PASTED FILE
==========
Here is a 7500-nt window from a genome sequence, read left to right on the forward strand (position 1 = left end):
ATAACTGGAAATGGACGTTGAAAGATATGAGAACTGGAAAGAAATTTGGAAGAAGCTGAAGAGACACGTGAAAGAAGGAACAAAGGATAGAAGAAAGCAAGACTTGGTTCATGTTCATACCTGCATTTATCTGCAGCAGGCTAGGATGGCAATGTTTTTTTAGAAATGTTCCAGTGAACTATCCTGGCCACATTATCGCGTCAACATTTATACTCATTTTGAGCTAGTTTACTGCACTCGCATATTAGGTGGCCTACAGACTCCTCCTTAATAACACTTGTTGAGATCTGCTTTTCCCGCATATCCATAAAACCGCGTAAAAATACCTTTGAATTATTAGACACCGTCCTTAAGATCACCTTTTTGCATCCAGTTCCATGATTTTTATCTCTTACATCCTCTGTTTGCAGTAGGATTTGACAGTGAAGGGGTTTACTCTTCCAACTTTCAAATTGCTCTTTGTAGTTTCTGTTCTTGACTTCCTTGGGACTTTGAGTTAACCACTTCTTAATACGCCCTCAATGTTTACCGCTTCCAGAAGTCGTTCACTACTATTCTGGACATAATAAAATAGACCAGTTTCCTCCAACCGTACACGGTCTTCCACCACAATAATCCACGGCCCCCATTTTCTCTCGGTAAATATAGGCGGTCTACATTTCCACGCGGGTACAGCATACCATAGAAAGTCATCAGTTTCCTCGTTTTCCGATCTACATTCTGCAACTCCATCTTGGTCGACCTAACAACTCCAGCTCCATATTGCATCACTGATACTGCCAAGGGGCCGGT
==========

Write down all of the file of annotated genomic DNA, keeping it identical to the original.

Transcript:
Here is a 7500-nt window from a genome sequence, read left to right on the forward strand (position 1 = left end):
ATAACTGGAAATGGACGTTGAAAGATATGAGAACTGGAAAGAAATTTGGAAGAAGCTGAAGAGACACGTGAAAGAAGGAACAAAGGATAGAAGAAAGCAAGACTTGGTTCATGTTCATACCTGCATTTATCTGCAGCAGGCTAGGATGGCAATGTTTTTTTAGAAATGTTCCAGTGAACTATCCTGGCCACATTATCGCGTCAACATTTATACTCATTTTGAGCTAGTTTACTGCACTCGCATATTAGGTGGCCTACAGACTCCTCCTTAATAACACTTGTTGAGATCTGCTTTTCCCGCATATCCATAAAACCGCGTAAAAATACCTTTGAATTATTAGACACCGTCCTTAAGATCACCTTTTTGCATCCAGTTCCATGATTTTTATCTCTTACATCCTCTGTTTGCAGTAGGATTTGACAGTGAAGGGGTTTACTCTTCCAACTTTCAAATTGCTCTTTGTAGTTTCTGTTCTTGACTTCCTTGGGACTTTGAGTTAACCACTTCTTAATACGCCCTCAATGTTTACCGCTTCCAGAAGTCGTTCACTACTATTCTGGACATAATAAAATAGACCAGTTTCCTCCAACCGTACACGGTCTTCCACCACAATAATCCACGGCCCCCATTTTCTCTCGGTAAATATAGGCGGTCTACATTTCCACGCGGGTACAGCATACCATAGAAAGTCATCAGTTTCCTCGTTTTCCGATCTACATTCTGCAACTCCATCTTGGTCGACCTAACAACTCCAGCTCCATATTGCATCACTGATACTGCCAAGGGGCCGGT